The solid yellow flag universally requires drivers to slow down due to a hazard on the track, typically an accident, a stopped car or debris. However, the procedures for displaying the yellow flag vary for different racing styles and sanctioning bodies.
In Formula One racing, a yellow flag displayed at the starter’s stand or a marshal station indicates that there is a hazard “downstream” of the station. The manner of the display depends on the location of the hazard:
- A single waved flag denotes a hazard on the racing surface itself.
- A single stationary flag denotes a hazard near the racing surface.
- Two flags waved simultaneously denotes a hazard that wholly or partly blocks the racing surface. This informs the driver that there may be marshals on the track and to prepare to stop, if necessary.
When shown at a station, drivers are forbidden from overtaking until either the hazard or the next flag station displaying a green flag is passed. This flag is shown at the discretion of the marshals manning the station.
When the safety car is on the circuit, all flag points will display a ‘safety car board’ (a large white board with “SC” in large black lettering). When flag points are under radio control, this will happen immediately, otherwise, the board is displayed when the safety car comes round for the first time. This is accompanied by a waved yellow flag. Standard yellow flag conditions apply to the whole circuit; notably, overtaking is completely forbidden. When the safety car comes in and the race resumes, a green flag is displayed at the start line, and subsequently at all flag points around the circuit for one lap. Overtaking is not allowed until the cars have passed the start/finish line, or in F1, the safety car line at pit entry.
Virtual Safety Car
When there are circumstances where double-waved yellow flags are needed yet usage of the safety car is not warranted, then the race will be under a Virtual Safety Car period, during which all flag points will display a ‘VSC board’ and all light panels on track will display the letters ‘VSC’ surrounded by a flashing yellow border. Under the VSC procedure, all drivers on the track must reduce their speed and stay above a minimum time set by race officials at least once in each marshalling sector. Overtaking is not permitted unless if another driver enters the pit lane or if a car slows down due to an obvious problem. When deemed safe to end the VSC procedure, teams are notified via the official messaging system 10 to 15 seconds before green flags are waved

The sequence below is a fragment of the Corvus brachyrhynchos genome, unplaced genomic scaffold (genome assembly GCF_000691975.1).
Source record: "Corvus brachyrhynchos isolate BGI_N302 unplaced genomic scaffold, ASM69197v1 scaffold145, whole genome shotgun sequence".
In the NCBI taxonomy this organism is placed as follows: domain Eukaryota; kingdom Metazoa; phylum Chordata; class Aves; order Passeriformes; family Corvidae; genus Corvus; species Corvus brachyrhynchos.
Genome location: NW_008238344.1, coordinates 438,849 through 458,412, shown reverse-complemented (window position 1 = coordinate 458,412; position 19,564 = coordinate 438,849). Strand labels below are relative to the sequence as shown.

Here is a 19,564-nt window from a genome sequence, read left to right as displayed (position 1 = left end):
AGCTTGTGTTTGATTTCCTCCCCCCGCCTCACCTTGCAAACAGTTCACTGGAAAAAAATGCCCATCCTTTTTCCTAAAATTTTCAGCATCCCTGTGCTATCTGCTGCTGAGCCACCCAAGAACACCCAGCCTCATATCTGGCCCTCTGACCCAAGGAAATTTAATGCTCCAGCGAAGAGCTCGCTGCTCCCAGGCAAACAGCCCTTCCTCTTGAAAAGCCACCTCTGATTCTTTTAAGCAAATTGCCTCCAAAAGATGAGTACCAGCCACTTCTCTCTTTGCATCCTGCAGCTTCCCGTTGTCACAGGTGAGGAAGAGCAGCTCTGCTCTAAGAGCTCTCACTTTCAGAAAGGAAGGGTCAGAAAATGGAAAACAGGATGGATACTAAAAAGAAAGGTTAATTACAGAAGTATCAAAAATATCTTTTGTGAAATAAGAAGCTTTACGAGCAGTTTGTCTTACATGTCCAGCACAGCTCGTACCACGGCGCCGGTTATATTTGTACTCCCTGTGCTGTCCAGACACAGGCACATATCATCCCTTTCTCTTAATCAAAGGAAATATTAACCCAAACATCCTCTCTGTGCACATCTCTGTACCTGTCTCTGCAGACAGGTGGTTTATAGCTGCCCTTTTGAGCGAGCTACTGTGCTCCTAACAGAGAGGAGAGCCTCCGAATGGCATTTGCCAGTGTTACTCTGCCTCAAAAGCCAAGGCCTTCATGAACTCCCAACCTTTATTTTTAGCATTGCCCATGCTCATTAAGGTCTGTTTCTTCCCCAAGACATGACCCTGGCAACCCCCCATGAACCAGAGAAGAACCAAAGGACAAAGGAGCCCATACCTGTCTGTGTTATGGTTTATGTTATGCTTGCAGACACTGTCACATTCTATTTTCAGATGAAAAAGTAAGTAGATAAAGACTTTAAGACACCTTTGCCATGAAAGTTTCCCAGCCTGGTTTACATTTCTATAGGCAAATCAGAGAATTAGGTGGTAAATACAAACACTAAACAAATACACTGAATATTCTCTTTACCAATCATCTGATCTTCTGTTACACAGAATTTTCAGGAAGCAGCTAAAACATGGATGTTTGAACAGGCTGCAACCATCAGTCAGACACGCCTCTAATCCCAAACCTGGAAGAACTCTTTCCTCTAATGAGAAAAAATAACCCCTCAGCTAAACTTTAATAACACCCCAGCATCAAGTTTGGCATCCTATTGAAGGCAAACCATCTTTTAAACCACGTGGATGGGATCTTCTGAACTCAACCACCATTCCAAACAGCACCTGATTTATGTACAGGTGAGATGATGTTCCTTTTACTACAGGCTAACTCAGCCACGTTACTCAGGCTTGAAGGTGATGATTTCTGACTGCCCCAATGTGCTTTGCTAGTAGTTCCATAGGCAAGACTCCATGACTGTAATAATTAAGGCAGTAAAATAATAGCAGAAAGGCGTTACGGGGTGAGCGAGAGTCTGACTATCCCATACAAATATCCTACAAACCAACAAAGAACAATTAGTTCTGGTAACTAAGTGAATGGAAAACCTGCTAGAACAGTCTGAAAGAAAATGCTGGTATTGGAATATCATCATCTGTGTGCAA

Most races in the FIA World Endurance Championship may be under a Full-Course Yellow period upon discretion of the race director when deemed necessary for safety reasons. Once declared, all flag points will display a ‘FCY board’ and all cars on track must immediately slow down to 80 kph and maintain their distance to the cars in front and behind. Overtaking is forbidden until green flags are waved.
The Full Course Yellow procedure is not used during the 24 Hours of Le Mans due to the circuit’s length of 13.626 km. Instead, portions of the track can be divided into Slow Zones, identified by track-side horizontal markings at both beginning and end, and ‘Next Slow’ boards in the preceding zone. Within the zone, all marshal posts will display double-waved yellow flags and ‘SLOW’ boards, and all light panels will display the letters ‘SZ’ surrounded by a flashing yellow border. All cars within the zone must slow down to 80 kph until they are clear of the waved green flag at the end.
NASCAR and IndyCar
In both NASCAR and IndyCar, a single yellow flag waved from the starter’s stand places the race under caution. At this time, a pace car will enter the course and lead the field at a safe, predetermined, reduced speed. On oval tracks, yellow lights universally supplement the primary flag at the start/finish line. These lights usually operate in a flashing manner, in order to quickly gain the attention of the drivers. The field is locked into place at the onset of caution periods and no one is allowed to pass another car without mutual consent (excluding crashed and immobile cars). In some races, though, cars may pass one another on pit road during a caution period. When the starter shows a furled yellow flag, it indicates one lap to green
On road course races in IndyCar, a single yellow flag at a marshaling station indicates a “local” yellow, similar to the aforementioned rules in Formula One. In these cases, the pace car does not enter the track, and the caution period is limited only to that particular segment of the track. Green flag racing prevails around the remainder of the course. Twin yellow flags displayed at the starter’s stand indicates a “full-course caution”, in which the pace car would enter the track and the entire course would be under caution. This might occur for a serious crash or other major hazards. NASCAR has also experimented with “local yellows” on their road course events.